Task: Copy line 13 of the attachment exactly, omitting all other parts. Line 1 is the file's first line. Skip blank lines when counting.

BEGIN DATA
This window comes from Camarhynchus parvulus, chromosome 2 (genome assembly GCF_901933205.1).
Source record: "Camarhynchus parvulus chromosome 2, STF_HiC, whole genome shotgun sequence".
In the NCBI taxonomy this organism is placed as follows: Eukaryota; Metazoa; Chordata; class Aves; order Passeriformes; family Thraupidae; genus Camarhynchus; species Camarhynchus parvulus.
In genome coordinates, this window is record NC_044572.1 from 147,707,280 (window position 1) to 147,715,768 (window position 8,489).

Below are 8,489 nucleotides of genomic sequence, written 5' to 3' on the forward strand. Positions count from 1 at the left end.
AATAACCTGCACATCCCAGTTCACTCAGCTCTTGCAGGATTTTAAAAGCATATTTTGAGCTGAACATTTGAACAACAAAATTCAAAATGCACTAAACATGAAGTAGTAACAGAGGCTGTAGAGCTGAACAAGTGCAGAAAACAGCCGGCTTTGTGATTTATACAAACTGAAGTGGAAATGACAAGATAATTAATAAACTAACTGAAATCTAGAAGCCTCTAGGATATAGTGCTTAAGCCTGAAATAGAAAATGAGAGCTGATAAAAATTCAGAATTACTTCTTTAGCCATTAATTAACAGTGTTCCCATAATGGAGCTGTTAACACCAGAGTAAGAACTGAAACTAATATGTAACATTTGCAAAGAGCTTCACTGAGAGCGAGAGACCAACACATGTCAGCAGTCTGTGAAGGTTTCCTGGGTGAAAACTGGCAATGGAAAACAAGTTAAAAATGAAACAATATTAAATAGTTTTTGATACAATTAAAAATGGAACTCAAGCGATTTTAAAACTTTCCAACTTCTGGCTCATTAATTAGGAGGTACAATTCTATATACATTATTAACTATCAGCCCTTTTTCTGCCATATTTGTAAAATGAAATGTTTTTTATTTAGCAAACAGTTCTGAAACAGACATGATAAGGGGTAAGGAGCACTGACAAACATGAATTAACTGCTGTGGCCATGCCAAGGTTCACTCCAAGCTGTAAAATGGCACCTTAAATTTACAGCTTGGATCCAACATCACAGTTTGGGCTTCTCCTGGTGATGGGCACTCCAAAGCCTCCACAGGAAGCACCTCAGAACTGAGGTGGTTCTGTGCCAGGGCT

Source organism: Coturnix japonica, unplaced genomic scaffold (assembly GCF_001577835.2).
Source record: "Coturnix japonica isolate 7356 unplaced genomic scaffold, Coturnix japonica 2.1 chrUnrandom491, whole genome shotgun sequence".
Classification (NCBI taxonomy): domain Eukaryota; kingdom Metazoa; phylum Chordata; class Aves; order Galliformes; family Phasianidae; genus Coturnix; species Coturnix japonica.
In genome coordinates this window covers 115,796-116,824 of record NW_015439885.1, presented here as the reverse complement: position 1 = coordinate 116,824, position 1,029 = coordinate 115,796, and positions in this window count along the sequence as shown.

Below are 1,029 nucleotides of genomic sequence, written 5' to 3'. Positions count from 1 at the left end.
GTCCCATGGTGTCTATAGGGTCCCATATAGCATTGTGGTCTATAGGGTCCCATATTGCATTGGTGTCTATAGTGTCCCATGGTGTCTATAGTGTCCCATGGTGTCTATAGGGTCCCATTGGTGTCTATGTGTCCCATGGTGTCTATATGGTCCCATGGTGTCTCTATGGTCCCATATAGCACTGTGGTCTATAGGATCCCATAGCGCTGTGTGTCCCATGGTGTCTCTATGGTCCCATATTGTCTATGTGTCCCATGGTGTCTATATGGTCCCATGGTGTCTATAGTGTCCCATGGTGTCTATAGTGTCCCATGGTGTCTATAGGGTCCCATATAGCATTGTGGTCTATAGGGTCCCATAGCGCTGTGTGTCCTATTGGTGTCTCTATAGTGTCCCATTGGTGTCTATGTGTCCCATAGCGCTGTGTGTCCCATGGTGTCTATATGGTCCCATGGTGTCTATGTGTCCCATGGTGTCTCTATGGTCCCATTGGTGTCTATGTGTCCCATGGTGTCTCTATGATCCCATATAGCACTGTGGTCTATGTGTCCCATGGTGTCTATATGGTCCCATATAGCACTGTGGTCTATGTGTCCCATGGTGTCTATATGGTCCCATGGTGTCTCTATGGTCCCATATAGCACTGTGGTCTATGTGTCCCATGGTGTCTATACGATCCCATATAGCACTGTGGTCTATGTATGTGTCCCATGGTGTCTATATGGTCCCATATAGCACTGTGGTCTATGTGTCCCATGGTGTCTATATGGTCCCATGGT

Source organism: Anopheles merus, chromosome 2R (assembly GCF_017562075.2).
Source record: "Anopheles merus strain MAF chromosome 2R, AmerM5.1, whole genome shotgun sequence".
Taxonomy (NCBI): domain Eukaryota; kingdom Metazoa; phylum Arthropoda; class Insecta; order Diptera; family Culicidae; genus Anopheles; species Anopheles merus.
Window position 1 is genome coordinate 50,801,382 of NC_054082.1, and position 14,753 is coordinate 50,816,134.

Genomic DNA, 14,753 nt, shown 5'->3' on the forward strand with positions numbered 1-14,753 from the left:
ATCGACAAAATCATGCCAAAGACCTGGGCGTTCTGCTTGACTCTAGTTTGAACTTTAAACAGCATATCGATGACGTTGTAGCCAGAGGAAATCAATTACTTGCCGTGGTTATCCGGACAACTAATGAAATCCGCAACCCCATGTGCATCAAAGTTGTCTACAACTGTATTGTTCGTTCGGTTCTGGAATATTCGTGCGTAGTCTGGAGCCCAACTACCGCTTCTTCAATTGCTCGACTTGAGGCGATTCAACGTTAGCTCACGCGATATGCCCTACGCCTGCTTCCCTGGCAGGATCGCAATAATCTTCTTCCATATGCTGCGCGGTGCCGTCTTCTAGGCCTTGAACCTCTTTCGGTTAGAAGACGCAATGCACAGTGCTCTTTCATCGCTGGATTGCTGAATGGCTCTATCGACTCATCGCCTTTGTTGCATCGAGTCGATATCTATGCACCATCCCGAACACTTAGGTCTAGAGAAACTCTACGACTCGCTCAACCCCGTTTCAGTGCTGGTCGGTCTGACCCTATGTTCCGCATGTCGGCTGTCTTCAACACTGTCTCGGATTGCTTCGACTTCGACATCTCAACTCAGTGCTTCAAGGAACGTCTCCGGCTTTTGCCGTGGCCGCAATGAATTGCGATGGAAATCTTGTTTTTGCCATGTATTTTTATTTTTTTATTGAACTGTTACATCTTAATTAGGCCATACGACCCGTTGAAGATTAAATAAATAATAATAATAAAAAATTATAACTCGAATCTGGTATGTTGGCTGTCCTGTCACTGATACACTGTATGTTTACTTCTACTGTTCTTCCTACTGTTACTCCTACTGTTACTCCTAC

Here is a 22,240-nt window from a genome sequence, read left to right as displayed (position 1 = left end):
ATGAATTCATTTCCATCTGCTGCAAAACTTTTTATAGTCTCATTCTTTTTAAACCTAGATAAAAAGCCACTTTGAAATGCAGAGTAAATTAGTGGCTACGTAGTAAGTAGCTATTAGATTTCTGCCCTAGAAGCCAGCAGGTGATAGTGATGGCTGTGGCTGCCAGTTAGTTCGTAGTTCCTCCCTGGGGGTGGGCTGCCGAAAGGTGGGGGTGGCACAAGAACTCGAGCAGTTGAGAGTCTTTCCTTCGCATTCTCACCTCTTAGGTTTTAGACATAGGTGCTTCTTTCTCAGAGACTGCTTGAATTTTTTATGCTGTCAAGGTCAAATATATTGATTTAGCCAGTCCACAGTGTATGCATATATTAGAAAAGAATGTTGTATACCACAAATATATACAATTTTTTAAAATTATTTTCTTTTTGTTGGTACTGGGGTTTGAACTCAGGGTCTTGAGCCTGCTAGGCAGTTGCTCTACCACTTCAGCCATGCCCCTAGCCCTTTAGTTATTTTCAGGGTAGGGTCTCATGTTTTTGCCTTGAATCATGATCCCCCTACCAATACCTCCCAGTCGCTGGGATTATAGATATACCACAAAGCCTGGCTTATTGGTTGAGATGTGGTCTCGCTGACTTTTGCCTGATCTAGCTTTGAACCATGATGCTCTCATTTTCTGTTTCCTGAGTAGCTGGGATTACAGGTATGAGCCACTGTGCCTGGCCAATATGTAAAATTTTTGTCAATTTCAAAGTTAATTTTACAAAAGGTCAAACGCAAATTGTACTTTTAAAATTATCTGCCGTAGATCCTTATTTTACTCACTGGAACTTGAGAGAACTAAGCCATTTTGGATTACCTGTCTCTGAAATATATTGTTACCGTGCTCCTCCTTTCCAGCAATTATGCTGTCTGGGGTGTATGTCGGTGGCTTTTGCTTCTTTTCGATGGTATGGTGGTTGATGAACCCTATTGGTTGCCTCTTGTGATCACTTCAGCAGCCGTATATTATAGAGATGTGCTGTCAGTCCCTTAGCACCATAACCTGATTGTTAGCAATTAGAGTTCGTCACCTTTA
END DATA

Source organism: Anopheles merus, chromosome 2R (assembly GCF_017562075.2).